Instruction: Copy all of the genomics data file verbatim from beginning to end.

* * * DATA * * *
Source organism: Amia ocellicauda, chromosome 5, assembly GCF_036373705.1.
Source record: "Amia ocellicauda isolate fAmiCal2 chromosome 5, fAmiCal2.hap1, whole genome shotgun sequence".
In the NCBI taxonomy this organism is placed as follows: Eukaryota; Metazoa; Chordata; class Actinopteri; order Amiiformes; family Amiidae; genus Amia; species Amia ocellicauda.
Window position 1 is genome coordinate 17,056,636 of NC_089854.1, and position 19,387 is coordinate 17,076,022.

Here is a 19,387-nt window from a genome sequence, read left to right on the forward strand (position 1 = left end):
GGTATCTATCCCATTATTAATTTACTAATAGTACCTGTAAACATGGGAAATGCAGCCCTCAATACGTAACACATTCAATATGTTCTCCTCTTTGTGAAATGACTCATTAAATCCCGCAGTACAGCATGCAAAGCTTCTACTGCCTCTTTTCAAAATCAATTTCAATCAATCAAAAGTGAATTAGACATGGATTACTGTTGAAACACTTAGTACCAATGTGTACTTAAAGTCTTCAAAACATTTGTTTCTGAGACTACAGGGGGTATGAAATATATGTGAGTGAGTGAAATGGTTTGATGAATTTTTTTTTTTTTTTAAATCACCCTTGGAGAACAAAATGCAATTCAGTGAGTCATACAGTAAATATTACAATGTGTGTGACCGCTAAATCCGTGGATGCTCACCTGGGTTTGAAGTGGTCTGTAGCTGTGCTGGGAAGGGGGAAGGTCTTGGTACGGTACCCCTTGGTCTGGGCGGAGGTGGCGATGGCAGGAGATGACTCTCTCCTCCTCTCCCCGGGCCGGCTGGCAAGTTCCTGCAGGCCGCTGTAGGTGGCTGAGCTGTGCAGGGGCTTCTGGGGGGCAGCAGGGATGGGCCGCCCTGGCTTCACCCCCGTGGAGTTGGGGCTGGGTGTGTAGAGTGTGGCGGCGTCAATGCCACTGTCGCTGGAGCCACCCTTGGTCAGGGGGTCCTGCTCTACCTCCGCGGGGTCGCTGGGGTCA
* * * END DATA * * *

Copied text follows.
Source organism: Amia ocellicauda, chromosome 5, assembly GCF_036373705.1.
Source record: "Amia ocellicauda isolate fAmiCal2 chromosome 5, fAmiCal2.hap1, whole genome shotgun sequence".
In the NCBI taxonomy this organism is placed as follows: Eukaryota; Metazoa; Chordata; class Actinopteri; order Amiiformes; family Amiidae; genus Amia; species Amia ocellicauda.
Window position 1 is genome coordinate 17,056,636 of NC_089854.1, and position 19,387 is coordinate 17,076,022.

Here is a 19,387-nt window from a genome sequence, read left to right on the forward strand (position 1 = left end):
GGTATCTATCCCATTATTAATTTACTAATAGTACCTGTAAACATGGGAAATGCAGCCCTCAATACGTAACACATTCAATATGTTCTCCTCTTTGTGAAATGACTCATTAAATCCCGCAGTACAGCATGCAAAGCTTCTACTGCCTCTTTTCAAAATCAATTTCAATCAATCAAAAGTGAATTAGACATGGATTACTGTTGAAACACTTAGTACCAATGTGTACTTAAAGTCTTCAAAACATTTGTTTCTGAGACTACAGGGGGTATGAAATATATGTGAGTGAGTGAAATGGTTTGATGAATTTTTTTTTTTTTTTAAATCACCCTTGGAGAACAAAATGCAATTCAGTGAGTCATACAGTAAATATTACAATGTGTGTGACCGCTAAATCCGTGGATGCTCACCTGGGTTTGAAGTGGTCTGTAGCTGTGCTGGGAAGGGGGAAGGTCTTGGTACGGTACCCCTTGGTCTGGGCGGAGGTGGCGATGGCAGGAGATGACTCTCTCCTCCTCTCCCCGGGCCGGCTGGCAAGTTCCTGCAGGCCGCTGTAGGTGGCTGAGCTGTGCAGGGGCTTCTGGGGGGCAGCAGGGATGGGCCGCCCTGGCTTCACCCCCGTGGAGTTGGGGCTGGGTGTGTAGAGTGTGGCGGCGTCAATGCCACTGTCGCTGGAGCCACCCTTGGTCAGGGGGTCCTGCTCTACCTCCGCGGGGTCGCTGGGGTCA